Monday, 24 April 2017

Swami Vivekananda in the memory of Ida Ansell - 5

Shanti told me of how, after reading Swamiji's books for two years, she had first heard him lecture in Los Angeles the winter of 1899-1900. At once she had been eager to help in his work. A society was organized of which Shanti was the First Secretary. Lectures were given at Blanchard Hall, the Los Angeles Home of Truth, the Shakespeare Club of Pasadena, and other places. Swami had been staying at the home of Mrs. S.K. Biodgett. He was also the guest of the Mead sisters in South Pasadena, of whom Shanti was one. The other two were Mrs. Carrie Mead Wyckoff, who in later years gave her Hollywood home as the headquarters of the Vedanta Society of Southern California, and Helen Mead, who took some of Swamiji's Los Angeles lectures in shorthand. When Swamiji left for Oakland, he said. "You three sisters have become a part of my mind for ever."

Shanti told me: "Swamiji had such simplicity about him, he put one right on a level with himself. He said to me, 'You have no reverence.' When I told this to Swami Turiyananda, he remarked. "Yes, he said that, but he was pleased that you did not have reverence. Where there is equality there is exchange of perfect love. Where there is no superior and inferior you have that perfect union.'"
When Swamiji received the invitation to lecture in the Unitarian Church in Oakland, he asked Shanti if she would like to accompany him north. He said, "If you want to go with me, don't let anybody keep you from coming." So Shanti went to San Francisco and at last to Camp Irving. There she was very active in caring for Swami's needs and comfort. One morning he found her in the kitchen preparing food when it was time for his morning class. "Aren't you coming in to meditate?" he asked. "Yes." she replied, "but I have to get this broth simmering first. Then I shall come in."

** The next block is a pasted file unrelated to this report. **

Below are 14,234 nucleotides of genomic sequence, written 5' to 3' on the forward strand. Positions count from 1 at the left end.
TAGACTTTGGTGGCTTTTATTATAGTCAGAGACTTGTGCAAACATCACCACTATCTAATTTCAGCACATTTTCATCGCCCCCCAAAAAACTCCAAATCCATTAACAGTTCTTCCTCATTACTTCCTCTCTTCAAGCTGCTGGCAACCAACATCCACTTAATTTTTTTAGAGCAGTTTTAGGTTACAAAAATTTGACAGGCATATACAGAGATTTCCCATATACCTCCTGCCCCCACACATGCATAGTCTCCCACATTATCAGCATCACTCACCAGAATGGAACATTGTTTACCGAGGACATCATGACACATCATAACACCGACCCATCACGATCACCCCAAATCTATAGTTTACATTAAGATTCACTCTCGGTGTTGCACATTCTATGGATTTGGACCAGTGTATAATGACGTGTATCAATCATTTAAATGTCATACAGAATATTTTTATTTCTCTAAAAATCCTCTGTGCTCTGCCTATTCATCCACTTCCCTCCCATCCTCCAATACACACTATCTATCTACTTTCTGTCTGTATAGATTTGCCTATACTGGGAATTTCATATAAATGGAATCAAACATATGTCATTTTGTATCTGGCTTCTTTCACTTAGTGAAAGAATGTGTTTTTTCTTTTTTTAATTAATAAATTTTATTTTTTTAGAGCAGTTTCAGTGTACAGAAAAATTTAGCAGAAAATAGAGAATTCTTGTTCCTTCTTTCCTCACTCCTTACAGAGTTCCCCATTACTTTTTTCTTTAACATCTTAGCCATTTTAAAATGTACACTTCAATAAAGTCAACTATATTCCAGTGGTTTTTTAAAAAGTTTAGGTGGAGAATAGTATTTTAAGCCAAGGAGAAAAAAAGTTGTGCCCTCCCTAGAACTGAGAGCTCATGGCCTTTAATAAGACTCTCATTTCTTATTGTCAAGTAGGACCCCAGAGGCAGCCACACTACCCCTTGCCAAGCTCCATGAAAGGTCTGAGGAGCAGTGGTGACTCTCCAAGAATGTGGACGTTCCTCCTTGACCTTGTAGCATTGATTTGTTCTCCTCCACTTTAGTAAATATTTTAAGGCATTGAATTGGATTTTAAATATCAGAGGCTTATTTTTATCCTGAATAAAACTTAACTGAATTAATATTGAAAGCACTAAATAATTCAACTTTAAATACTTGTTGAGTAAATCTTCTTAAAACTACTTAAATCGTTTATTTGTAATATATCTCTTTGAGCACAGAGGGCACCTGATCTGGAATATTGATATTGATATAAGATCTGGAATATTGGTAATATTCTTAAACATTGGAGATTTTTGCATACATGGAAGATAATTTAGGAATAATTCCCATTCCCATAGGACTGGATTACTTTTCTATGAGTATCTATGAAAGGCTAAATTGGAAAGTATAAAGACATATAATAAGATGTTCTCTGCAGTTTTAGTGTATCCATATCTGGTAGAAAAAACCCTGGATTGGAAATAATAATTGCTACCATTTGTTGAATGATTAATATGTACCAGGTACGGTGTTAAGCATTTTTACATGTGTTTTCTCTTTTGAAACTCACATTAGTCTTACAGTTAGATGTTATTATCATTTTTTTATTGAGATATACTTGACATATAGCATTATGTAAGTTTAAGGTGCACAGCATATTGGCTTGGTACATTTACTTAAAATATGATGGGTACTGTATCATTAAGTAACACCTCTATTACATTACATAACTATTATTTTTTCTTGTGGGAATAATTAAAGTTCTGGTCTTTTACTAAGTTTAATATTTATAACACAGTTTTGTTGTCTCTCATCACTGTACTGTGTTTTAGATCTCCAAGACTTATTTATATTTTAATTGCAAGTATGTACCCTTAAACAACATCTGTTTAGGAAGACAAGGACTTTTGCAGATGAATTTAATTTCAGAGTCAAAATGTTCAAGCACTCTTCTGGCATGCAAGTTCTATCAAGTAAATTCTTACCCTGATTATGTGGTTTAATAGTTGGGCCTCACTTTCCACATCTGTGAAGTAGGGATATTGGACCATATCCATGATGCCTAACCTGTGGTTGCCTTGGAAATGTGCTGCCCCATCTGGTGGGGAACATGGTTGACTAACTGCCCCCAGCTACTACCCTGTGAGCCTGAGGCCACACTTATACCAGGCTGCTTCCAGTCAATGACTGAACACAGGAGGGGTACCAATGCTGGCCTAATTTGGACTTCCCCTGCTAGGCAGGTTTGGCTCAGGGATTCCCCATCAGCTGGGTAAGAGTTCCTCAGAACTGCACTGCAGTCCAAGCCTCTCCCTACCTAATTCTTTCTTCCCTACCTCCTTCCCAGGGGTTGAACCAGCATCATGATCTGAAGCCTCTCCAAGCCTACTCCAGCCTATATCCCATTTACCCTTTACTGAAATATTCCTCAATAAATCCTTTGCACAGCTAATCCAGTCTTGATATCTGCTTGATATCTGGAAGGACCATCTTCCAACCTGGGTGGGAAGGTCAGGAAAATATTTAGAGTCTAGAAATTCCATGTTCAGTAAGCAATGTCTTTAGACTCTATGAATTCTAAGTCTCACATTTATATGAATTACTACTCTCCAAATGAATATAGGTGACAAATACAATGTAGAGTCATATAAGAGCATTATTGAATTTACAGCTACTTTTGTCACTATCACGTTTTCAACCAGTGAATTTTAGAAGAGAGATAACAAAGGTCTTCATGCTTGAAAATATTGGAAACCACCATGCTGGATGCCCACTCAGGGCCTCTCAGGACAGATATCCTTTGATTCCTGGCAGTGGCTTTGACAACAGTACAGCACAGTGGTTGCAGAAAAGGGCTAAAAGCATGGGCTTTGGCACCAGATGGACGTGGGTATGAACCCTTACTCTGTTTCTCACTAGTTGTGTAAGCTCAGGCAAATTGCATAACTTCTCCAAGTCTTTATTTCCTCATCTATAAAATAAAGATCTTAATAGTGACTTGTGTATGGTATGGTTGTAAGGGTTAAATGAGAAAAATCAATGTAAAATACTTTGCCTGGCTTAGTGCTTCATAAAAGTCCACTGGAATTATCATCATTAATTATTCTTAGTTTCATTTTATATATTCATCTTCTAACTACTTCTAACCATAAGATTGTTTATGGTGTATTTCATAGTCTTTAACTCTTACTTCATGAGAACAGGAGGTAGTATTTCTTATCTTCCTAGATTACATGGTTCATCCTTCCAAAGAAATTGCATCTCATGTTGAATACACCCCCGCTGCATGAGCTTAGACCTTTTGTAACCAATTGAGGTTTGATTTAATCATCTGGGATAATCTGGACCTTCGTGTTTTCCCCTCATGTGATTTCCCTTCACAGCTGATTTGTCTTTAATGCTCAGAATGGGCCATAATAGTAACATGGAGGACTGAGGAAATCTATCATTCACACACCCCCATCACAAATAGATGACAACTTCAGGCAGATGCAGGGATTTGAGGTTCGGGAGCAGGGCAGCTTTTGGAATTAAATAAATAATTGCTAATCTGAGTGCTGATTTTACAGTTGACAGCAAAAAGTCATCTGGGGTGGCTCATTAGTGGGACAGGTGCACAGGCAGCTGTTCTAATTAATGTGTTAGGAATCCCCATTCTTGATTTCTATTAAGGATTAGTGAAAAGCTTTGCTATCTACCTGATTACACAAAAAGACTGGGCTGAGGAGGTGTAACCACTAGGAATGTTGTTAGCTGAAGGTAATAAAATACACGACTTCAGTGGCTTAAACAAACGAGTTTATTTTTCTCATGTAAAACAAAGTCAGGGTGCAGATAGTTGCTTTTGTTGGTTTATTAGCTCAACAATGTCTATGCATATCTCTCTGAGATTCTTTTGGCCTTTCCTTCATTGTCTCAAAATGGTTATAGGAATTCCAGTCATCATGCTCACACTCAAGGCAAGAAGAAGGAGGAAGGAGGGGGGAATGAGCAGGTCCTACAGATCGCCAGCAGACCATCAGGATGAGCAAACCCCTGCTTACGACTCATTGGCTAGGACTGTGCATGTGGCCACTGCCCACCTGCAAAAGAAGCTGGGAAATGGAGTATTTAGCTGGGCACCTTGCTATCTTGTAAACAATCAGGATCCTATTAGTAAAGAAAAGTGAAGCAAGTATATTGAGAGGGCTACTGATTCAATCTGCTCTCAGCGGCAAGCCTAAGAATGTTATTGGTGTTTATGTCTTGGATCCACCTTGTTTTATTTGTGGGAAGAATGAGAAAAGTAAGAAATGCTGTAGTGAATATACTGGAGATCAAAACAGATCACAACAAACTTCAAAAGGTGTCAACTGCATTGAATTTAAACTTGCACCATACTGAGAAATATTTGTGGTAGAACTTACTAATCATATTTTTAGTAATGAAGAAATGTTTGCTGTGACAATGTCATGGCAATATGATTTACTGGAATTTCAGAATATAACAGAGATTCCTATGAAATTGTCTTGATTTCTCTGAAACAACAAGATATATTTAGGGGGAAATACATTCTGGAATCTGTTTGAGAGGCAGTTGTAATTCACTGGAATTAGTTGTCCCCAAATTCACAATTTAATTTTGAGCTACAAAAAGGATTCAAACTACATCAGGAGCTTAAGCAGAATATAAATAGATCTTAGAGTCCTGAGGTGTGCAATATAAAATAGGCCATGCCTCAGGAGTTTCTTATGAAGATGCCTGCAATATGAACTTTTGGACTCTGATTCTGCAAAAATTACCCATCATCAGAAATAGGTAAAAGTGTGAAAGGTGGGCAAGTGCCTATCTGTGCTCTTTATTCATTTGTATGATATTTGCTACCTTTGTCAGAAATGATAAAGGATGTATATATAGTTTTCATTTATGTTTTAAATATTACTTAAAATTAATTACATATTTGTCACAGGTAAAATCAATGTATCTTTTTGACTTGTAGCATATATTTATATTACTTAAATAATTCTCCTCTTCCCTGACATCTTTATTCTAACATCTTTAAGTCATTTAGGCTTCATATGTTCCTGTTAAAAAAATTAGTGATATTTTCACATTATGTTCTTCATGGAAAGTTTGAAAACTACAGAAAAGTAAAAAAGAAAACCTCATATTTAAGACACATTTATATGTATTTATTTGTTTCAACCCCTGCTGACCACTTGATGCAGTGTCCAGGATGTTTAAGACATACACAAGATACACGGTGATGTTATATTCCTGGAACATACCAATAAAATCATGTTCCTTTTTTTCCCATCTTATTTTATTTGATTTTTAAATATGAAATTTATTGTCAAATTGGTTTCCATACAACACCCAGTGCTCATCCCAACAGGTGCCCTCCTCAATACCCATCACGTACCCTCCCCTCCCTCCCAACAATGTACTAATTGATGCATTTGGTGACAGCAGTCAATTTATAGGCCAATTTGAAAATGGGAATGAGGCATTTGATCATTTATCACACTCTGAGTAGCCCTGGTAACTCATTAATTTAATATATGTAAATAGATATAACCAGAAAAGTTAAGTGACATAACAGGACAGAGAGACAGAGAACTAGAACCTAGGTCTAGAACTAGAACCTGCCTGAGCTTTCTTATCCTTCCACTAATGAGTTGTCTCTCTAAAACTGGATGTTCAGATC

Then Swamiji said, "Well, never mind; our Master said you could leave meditation for service."

Two never-to-be-forgotten nights stand out in my long life. To think of either of them is a cure for any ill. One is the first night at Shanti Ashrama with Swami Turiyananda, about whom I have already written. The other is Swamiji's first night at Camp Taylor, May 2. 1900. I close my eyes and see him standing there in the soft blackness with sparks from the blazing log fire flying through it and a day-old moon above. He was weary after a long lecture season, but relaxed and happy to be there. "We end life in the forest," he said, "as we begin it, but with a world of experience between the two states." Later after a short talk, when we were about to have the usual meditation, he said. "You may meditate on whatever you like, but I shall meditate on the heart of a lion. That gives strength." The bliss and power and peace of the meditation that followed could never be described.

To be continued...(Memoirs of Ida Ansell)
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The main theme of my life is to take the message of Sanatana Dharma to every home and pave the way for launching, in a big way, the man-making programme preached and envisaged by great seers like Swami Vivekananda. - Mananeeya Eknathji

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